Loyalty and Liberal Constitutionalism

We The People - U.S. Constitution document and flag

I have returned to the mothership after a great trip to Worcester, Massachusetts earlier this week to speak at Assumption College for its Constitution Day event, albeit a few days after September 17th. The students and faculty at the event were excellent. I thought it worth mentioning that the students in attendance were fundamentally sound in mind and not overwhelmed with ideological convictions, which proved excellent for the talk I delivered. In short, there’s a solid liberal arts tradition at Assumption. And that’s all to the credit of the faculty. If you’re looking for an education in the Humanities for yourself or for a son or daughter, then I would urge considering Assumption. They also permitted me to indulge in a bit of an off-road lecture on Orestes Brownson’s case for political loyalty as the crucial underpinning of our constitutional order. Many thanks to Prof. Bernard Dobski, Chairman of the Political Science Department, for the invitation and to Brother Greg for a wonderful introduction. My talk is below:

Read More

Freedom and the Natural Law: A Conversation with John Lawrence Hill

natural lawIs the natural law necessary for any enduring consideration of freedom and responsibility? Answering in the affirmative is John Lawrence Hill who joins us in this edition of Liberty Law Talk to discuss his latest book, After the Natural Law.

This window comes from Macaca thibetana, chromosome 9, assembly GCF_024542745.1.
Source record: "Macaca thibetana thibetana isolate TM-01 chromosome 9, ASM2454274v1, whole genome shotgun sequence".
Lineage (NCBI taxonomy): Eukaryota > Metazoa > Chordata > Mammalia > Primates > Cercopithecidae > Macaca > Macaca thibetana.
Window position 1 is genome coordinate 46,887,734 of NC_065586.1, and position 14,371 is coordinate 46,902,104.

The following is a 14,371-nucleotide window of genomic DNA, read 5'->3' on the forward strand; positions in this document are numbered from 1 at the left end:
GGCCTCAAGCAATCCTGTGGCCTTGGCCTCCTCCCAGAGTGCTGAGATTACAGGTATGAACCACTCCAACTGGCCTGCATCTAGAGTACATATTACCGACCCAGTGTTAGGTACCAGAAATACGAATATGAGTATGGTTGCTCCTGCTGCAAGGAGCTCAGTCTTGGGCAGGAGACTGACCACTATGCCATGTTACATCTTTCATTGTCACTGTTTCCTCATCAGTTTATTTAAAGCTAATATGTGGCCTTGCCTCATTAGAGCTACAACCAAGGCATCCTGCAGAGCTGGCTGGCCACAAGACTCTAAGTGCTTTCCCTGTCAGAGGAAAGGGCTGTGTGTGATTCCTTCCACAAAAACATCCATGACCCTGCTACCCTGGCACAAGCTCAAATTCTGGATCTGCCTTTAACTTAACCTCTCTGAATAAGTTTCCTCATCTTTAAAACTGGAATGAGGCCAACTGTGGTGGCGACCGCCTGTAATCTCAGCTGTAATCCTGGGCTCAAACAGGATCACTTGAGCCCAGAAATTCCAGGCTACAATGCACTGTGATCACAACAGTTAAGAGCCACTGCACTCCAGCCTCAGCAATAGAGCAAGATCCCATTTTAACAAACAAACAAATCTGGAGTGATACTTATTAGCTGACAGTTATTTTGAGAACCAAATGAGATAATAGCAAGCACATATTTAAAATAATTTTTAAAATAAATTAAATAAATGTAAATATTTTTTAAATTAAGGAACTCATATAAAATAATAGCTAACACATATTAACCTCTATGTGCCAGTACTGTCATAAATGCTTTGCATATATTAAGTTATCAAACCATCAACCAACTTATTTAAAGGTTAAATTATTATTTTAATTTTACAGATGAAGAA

Reason Bounded by Experience

The Constitution by Barry Faulkner, Mural the Rotunda of the Capitol. Source: National Archives

To say legislation is not a discretely rational exercise is not to say it is positively irrational. But what of the fundamental law that is often taken to be the apex of legislative reason: the Constitution of the United States?

Read More

Natural Law and “This Court’s Authority”

Locke_treatises_of_government_page

Talk about a teachable moment: I couldn’t believe it when I found a reference to “natural law” in a Washington Post article about Rowan County Clerk Kim Davis’ ill-fated conscientious objection to our new marriage regime. I couldn’t resist taking it to my students, all sophomores in a core class where we’re currently reading and discussing John Locke’s Second Treatise of Government

Read More

Hobbes, Locke, RFRAs, and Wedding Photographers

 

locke

In the 16th century, Europe experienced a long series of nasty and violent religious wars. With Christianity splitting into many sects, each one wanted its own political power. Once a sect gained that power, it used it to oppress the others. The oppressed sects then fought that much harder to achieve their own independence.

Into this fray of religious warfare, Thomas Hobbes entered and proposed a solution: Instead of fighting about which religion would hold sovereign power so as to extend its influence, we could all just collectively decide that sovereign power would only promote peace and stability for its citizens. By defining sovereignty down, Hobbes hoped to avoid bloody religious warfare. Amidst this redefined sovereignty, Hobbes proposed picking one overriding religion—it didn’t really matter which one since all were equally untrue—and imposing it on all.